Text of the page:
#### How to submit samples

The Mass Spectrometry Facility provides analytical services for organic compounds, biochemical compounds and organo-metallic compounds. To submit a sample, please fill out the Sample Submission Form and send it with the sample to the Mass Spectrometry Facility, Room 223, Madsen Building, F09 The University of Sydney, NSW, 2006  by mail or in person.

To obtain a mass spectrum, the sample must first be ionized. The ionization techniques available in the Unit are EI, CI, MALDI, ESI and APCI at present. Each technique has its own advantages and limitations. Please consult the staff in the facility if you cannot decide which of the techniques would be suitable for your sample.

Samples should be submitted in a sample screw-cap vial or 1.5 mL Eppendorf tube labelled with a sample identification code. About 0.1 mg to 1 mg of solid or liquid samples is required. For normal EI or CI MS, solvent free and pure samples are preferred because solvents or impurities may suppress the peaks of interests and complicate the structure analysis. For MALDI, ESI, APCI, GC/MS or LC/MS, please specify solvent. For samples requiring GC/MS analysis, a GC trace and the column conditions should be provided, if possible.

#### How much does it cost?

The charges (per sample) for services performed by the Mass Spectrometry Facility are listed below:

 School of Chemistry The University of Sydney Non-University of Sydney Low resolution ESI/APCI/APPI/Solid probe/EI/CI/GCMS $15$30 $60 Low resolution MALDI$20 $40$75 High Resolution (Accurate Mass) ESI/APCI/APPI/Solid Probe/MALDI1 $50$75 $100 ICPMS2$5 $10$20

1Special rates will also apply for investigators involved in the ARC LIEF grant used to obtain the FTICR.

2NexION 350X School of Chemistry price is also for School of Geoscience. NexION 2000B School of Chemistry price is also for all members of Sydney Nano and this cost does not include calibration standards required for analysis.

Other services such as extensive sample preparation, data interpretation, LC/MS, MS/MS, MALDI imaging etc. will be charged by the hour in negotiation with Mass Spectrometry staff. External invoices will include an additional 10% GST charge. The costs of analysis may be discussed with the staff of the Mass Spectrometry Facility.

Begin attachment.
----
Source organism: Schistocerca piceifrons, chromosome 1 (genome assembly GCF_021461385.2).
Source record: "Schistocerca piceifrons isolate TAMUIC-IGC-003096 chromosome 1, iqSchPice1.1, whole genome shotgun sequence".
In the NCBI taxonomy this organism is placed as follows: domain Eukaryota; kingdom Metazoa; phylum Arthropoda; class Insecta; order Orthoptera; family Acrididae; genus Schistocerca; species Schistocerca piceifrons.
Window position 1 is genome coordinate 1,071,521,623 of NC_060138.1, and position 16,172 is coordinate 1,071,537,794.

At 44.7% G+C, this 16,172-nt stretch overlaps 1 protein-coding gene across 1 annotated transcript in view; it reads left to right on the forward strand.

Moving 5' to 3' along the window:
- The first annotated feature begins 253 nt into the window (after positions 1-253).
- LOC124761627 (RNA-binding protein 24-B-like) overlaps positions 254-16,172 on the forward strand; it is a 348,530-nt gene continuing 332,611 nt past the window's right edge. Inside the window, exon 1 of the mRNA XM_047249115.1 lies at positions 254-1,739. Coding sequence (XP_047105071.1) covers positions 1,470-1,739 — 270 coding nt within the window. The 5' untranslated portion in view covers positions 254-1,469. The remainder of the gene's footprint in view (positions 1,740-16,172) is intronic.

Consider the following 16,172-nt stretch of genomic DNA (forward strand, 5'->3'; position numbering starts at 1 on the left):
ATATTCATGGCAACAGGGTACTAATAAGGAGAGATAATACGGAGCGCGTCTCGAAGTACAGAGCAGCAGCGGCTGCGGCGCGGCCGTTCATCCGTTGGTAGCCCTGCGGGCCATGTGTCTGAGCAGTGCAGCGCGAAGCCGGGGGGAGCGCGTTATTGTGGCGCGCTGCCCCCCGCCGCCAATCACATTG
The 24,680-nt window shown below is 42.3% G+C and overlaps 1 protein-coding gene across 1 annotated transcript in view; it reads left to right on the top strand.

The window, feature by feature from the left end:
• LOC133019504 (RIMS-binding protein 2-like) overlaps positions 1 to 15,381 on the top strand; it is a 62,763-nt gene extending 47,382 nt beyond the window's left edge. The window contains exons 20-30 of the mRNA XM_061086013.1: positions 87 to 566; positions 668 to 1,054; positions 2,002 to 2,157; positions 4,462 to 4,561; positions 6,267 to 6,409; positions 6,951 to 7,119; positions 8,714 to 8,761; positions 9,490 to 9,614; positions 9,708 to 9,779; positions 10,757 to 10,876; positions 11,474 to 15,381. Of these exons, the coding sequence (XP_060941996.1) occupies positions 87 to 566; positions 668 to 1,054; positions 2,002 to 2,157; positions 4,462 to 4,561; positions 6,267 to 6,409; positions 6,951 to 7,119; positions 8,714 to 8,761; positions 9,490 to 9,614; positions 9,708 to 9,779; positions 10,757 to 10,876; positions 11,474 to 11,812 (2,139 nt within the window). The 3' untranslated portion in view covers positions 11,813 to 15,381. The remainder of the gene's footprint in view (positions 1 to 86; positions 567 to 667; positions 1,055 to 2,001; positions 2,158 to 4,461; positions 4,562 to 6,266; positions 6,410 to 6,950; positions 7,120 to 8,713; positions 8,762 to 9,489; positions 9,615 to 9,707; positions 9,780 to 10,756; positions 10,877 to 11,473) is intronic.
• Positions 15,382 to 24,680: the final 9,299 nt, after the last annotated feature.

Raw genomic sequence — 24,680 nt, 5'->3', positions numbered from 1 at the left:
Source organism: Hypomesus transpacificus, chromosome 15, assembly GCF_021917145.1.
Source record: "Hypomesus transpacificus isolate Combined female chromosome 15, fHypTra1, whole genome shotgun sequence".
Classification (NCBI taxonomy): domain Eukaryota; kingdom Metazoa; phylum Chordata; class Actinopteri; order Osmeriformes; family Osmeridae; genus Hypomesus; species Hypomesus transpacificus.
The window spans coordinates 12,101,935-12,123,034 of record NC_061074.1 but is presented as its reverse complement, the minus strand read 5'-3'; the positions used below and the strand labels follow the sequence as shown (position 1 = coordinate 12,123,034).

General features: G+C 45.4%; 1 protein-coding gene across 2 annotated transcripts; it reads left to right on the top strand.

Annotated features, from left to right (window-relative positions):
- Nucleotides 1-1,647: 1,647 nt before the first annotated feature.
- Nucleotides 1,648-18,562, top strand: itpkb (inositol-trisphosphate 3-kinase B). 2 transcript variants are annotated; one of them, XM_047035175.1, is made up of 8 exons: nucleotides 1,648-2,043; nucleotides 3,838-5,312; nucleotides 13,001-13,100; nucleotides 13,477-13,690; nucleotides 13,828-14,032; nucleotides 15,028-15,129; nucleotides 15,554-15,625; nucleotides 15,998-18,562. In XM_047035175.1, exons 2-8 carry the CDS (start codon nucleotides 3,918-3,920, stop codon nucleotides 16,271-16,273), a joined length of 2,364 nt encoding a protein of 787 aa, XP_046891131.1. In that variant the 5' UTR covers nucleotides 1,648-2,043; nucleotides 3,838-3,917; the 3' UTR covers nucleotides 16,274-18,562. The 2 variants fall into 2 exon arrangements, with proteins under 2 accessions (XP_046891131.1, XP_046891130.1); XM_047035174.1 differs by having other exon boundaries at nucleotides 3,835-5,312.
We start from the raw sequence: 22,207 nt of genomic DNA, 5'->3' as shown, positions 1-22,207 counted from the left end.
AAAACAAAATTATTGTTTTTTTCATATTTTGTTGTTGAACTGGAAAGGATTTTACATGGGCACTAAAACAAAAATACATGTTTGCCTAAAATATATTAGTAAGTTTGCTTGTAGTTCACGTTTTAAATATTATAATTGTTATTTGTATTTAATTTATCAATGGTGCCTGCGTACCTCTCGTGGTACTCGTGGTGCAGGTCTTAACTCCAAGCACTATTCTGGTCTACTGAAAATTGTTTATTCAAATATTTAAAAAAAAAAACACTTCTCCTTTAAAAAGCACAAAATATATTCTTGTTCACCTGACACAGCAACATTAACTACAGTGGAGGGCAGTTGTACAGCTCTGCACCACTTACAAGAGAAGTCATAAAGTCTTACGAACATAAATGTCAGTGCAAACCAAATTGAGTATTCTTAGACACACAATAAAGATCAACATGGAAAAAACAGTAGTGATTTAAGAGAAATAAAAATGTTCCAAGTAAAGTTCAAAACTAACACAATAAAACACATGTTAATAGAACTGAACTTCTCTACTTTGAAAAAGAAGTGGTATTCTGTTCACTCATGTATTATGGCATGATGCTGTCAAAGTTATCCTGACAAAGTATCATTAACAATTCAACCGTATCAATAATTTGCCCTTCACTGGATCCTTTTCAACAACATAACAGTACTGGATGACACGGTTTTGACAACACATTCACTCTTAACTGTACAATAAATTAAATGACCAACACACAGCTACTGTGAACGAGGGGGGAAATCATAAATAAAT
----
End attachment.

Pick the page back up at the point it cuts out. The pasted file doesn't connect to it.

Non-University of Sydney charges apply to all external users, whether affiliated to the School/University or not. They also apply to any contract research or consultative work performed by members of the School or University. If in doubt, it may be discussed with the staff of the Mass Spectrometry Facility.

### Nuclear Magnetic Resonance Facility

The primary role of the Nuclear Magnetic Resonance (NMR) Facility is to provide research support to School of Chemistry staff and students, however its services are available to anybody. The NMR Facility operates a number of modern high-field NMR Spectrometers, supported by a host of ancillary infrastructure. Staff of the NMR Facility provide a range of consulting services, technical assistance and training.

Training seminars are held periodically throughout the year for NMR users covering a range of topics aimed at introductory and intermediate levels. This includes spectrometer operation and software applications.

We are able to provide consultation and assistance in experimental design, data processing and interpretation for your NMR experiments. Staff have expertise in a wide range of chemical applications, with particular interests in organic, organometallic, bioorganic and phosphorus chemistry.

Bookings for the Facility can be made through the online booking system (internal access only) or by contacting Dr Ian Luck.

#### Instruments

• nmr200 : Bruker AVANCE I 200 NMR Spectrometer
• nmr300 : Bruker AVANCE I 300 NMR Spectrometer
• nmr400 : Bruker AVANCE III 400 NMR Spectrometer
• nmr500 : Bruker AVANCE III 500 NMR Spectrometer

#### How to submit samples

Samples can be sent to us for analysis by NMR Spectroscopy. This service is not limited to School of Chemistry researchers, and we welcome enquires from all disciplines within the University, and the wider community.

All samples submitted to the NMR Facility Analysis Service should be appropriately packaged and accompanied by a sample submission form. Each sample submitted should have a unique sample code.

Please try to fill out all sections of the form, taking care to ensure that sample code information on the sample container matches that supplied on the submission form. Samples must be fully soluble in the nominated solvent for analysis to be possible. Please speak to NMR Staff if you have doubts about the solubility or correct choice of solvent for your samples.

NMR Facility Analysis Service: Sample Submission Form (PDF 7.9MB)

Samples being sent from outside the School of Chemistry should be addressed to:

NMR Facility
School of Chemistry, F11
The University of Sydney NSW 2006

#### How much does it cost?

Costs for services provided by the NMR Facility operate on a three-tiered recovery basis, covering external (non-University of Sydney), University of Sydney and School of Chemistry users. All services are charged at an hourly rate, and additional costs may be incurred for solvents and tubes.

School of Chemistry users (internal) are charged on a cost-recovery basis according to spectrometer usage and reservation logs, with solvents and tubes supplied at cost.